By Adelyn Wangusi
It is bad news for Kenya and countries such as Tanzania,Somalia and others who borders the Indian Ocean.
New evidence from an American University link the frequent drought in the region to the Indian Ocean.
Long considered as a blessing due to the multi-million dollar import and export business opportunities it enables the two to trade with landlocked neighbours, the Indian Ocean could actually be the reason for the region’s losing battle with climate change, according to new evidence by Brown University researchers.
The analysis, described in a new study in Science Advances by an international team of scientists led by researchers from Brown University, compares 10,000 years of past climate conditions reconstructed from different sets of geological records to simulations from an advanced climate model.
This extreme weather pattern, known as a dipole, prompts one side (either east or west of the Indian Ocean) to have higher-than-average rainfall and the other to have a widespread drought.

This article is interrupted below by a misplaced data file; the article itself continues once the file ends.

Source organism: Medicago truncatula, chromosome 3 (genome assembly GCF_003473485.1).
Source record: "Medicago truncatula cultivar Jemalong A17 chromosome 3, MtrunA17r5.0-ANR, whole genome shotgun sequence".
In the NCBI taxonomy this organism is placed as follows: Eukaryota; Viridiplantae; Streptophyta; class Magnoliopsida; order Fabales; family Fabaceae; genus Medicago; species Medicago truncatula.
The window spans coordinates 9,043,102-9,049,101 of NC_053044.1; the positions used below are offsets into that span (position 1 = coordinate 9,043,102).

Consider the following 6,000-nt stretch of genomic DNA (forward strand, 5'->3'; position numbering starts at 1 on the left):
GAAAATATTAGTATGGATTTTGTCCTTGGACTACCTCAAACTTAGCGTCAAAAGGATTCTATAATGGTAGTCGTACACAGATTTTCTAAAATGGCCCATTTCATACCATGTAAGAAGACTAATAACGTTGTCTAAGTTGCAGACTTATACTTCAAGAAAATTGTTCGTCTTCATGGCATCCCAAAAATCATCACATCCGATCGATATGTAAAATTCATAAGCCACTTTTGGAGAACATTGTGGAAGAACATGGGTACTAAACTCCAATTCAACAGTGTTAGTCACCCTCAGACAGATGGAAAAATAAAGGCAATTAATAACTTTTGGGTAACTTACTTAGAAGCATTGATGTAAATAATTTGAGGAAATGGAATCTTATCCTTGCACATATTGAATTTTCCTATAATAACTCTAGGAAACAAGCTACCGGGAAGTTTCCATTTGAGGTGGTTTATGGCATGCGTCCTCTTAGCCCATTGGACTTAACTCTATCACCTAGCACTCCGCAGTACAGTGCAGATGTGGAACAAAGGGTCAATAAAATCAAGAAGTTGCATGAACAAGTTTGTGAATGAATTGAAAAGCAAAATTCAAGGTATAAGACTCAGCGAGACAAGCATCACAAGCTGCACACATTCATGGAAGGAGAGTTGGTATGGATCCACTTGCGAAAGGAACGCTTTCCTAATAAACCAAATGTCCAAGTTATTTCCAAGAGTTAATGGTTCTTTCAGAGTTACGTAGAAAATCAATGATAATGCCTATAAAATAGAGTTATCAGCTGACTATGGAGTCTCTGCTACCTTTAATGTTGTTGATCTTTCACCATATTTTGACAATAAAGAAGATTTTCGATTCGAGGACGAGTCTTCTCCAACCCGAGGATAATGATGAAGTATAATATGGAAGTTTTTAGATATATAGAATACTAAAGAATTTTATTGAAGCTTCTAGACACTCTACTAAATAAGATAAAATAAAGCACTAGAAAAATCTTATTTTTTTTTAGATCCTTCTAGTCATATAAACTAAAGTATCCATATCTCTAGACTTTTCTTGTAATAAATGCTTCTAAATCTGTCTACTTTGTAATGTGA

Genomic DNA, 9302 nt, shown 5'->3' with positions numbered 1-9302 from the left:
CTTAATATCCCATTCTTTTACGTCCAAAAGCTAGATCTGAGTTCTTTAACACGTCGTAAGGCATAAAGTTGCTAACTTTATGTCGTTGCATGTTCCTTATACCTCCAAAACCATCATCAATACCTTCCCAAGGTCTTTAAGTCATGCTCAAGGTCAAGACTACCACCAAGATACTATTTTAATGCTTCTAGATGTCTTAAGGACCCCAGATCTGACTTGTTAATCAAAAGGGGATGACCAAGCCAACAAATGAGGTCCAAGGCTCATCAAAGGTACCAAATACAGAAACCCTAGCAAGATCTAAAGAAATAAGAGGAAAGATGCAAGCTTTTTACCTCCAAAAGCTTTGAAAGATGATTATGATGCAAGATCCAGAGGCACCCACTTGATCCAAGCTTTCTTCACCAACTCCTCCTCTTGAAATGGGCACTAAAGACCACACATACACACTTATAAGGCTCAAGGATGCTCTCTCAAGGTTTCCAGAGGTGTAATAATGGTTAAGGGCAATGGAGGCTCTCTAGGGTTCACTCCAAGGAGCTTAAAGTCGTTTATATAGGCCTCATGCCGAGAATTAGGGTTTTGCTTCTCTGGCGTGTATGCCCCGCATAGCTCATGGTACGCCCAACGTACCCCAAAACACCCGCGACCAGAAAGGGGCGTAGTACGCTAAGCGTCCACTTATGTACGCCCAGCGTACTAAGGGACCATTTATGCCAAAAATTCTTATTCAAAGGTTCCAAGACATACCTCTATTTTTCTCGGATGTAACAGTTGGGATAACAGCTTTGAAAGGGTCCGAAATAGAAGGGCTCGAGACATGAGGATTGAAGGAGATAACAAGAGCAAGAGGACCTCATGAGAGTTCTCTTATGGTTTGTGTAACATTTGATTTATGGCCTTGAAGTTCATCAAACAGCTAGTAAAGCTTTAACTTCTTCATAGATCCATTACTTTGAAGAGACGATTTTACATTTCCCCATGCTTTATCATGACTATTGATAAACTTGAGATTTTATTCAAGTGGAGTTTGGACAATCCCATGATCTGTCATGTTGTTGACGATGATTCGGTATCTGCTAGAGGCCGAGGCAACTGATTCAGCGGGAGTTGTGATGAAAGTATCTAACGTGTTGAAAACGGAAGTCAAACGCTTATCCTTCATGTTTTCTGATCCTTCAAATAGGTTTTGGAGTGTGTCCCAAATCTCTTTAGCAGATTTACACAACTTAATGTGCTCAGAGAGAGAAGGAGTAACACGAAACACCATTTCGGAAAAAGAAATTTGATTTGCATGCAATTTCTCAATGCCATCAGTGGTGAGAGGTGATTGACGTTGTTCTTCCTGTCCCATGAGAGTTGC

“We know that in the present-day gradients in the temperature of the Indian Ocean are important to rainfall and drought patterns, especially in East Africa, but it’s been challenging to show that those gradients change on long time-scales and to link them to long-term rainfall and drought patterns on both sides of the Indian Ocean,” said James Russell, a study author and professor of Earth, environmental, and planetary sciences at Brown.
A recent report by ICPAC on the June to September 2022 Forecast season, which contributes 70% of the total annual rainfall for the Region, was forecast to be below normal for at least three countries.
Dr Pamela Kaithuru, the executive Advisor of the African Coalition of Communities Responsive to Climate Change is quoted recently saying the extreme weather conditions in northern Kenya and parts of the horn of Africa present a serious threat to human livelihoods, and in certain situations, they may even be fatal.
Most economic activities in the Greater Horn of Africa (GHA) are dependent on weather and climate.
According to Dr Kaithuru said Agriculture, water, health, energy, infrastructure, and transportation are just a few of the many climate-sensitive sectors negatively impacted by recurrent shocks that are now being linked to Kenya having a shoreline at the Indian Ocean. To read more about research by Brown University, click here